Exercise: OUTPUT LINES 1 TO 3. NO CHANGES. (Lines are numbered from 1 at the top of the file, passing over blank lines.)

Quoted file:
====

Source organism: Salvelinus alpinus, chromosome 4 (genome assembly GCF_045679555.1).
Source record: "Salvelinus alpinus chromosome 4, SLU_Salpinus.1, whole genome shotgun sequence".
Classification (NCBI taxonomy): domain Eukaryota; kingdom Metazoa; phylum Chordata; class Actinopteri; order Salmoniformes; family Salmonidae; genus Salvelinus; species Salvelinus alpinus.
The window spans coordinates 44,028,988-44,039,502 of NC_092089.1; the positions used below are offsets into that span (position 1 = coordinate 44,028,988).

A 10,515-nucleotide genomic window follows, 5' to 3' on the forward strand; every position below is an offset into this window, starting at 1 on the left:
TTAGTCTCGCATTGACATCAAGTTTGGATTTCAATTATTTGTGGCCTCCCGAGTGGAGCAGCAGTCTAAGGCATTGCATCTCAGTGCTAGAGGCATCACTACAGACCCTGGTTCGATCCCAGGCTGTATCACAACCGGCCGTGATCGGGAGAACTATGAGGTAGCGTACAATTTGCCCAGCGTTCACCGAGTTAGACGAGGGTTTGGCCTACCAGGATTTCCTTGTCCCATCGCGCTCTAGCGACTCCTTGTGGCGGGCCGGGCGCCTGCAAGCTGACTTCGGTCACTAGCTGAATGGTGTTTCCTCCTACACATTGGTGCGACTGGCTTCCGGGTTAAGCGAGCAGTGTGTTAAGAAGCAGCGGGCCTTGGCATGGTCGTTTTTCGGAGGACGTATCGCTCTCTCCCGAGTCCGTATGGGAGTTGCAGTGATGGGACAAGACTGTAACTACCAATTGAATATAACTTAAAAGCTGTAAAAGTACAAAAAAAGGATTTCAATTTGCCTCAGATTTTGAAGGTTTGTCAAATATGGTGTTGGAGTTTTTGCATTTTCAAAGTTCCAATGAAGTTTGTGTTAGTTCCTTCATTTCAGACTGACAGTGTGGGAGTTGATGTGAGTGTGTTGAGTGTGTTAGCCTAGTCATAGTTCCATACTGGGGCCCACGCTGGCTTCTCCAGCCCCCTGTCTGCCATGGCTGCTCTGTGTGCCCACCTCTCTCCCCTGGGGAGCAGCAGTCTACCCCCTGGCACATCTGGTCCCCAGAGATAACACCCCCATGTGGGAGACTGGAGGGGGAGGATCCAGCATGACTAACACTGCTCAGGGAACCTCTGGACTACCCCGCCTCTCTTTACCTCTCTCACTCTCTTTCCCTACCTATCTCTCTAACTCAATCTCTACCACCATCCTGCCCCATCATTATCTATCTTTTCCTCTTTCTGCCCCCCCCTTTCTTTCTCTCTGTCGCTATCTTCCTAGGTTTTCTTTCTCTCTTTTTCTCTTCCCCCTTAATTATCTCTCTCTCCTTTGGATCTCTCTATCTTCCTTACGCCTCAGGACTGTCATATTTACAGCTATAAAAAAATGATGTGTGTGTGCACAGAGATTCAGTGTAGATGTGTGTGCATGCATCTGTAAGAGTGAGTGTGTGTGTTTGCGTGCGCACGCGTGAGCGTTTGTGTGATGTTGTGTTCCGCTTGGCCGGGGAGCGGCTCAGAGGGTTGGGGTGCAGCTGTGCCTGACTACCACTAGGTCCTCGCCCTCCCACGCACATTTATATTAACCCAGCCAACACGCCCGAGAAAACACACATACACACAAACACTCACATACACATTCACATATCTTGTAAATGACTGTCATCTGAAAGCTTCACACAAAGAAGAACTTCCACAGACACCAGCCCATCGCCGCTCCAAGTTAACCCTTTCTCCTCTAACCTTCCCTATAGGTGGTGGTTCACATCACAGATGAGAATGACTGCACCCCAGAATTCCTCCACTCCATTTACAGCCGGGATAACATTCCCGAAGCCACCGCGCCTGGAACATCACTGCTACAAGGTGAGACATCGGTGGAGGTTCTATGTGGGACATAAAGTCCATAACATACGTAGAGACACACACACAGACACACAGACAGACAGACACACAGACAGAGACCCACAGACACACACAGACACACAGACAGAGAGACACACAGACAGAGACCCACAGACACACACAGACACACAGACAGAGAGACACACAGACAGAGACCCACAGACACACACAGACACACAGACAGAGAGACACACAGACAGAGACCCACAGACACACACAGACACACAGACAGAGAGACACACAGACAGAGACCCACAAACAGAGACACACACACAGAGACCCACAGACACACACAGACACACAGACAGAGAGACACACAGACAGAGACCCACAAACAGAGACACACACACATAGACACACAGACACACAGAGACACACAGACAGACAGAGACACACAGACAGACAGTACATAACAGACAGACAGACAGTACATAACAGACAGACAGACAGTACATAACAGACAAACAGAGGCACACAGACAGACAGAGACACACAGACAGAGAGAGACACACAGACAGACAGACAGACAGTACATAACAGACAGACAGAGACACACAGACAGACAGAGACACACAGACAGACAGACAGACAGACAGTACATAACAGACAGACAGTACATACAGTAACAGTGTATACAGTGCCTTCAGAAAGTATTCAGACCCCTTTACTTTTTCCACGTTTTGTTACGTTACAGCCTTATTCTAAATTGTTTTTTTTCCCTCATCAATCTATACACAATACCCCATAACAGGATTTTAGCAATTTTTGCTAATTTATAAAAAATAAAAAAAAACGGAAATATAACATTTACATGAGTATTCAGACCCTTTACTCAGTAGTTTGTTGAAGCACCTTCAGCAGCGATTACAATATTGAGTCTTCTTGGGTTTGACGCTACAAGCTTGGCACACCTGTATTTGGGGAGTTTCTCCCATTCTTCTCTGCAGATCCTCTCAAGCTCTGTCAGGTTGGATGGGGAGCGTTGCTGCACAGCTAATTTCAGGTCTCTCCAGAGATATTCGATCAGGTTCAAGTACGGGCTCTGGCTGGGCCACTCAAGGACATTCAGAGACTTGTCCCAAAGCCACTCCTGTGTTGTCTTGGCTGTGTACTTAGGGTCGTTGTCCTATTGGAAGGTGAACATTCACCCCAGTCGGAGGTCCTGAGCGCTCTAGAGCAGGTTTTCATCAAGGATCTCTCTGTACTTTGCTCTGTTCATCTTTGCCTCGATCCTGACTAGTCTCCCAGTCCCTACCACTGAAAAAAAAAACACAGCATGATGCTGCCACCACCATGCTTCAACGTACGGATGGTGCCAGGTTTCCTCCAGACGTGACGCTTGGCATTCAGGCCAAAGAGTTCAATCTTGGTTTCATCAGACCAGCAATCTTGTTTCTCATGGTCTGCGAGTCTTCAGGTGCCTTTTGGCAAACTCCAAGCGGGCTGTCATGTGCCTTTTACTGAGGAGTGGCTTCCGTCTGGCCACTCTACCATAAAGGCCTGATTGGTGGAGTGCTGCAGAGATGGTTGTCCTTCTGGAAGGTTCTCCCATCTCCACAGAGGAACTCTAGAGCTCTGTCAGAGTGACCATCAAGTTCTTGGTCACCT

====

Source organism: Salvelinus alpinus, chromosome 4 (genome assembly GCF_045679555.1).
Source record: "Salvelinus alpinus chromosome 4, SLU_Salpinus.1, whole genome shotgun sequence".
Classification (NCBI taxonomy): domain Eukaryota; kingdom Metazoa; phylum Chordata; class Actinopteri; order Salmoniformes; family Salmonidae; genus Salvelinus; species Salvelinus alpinus.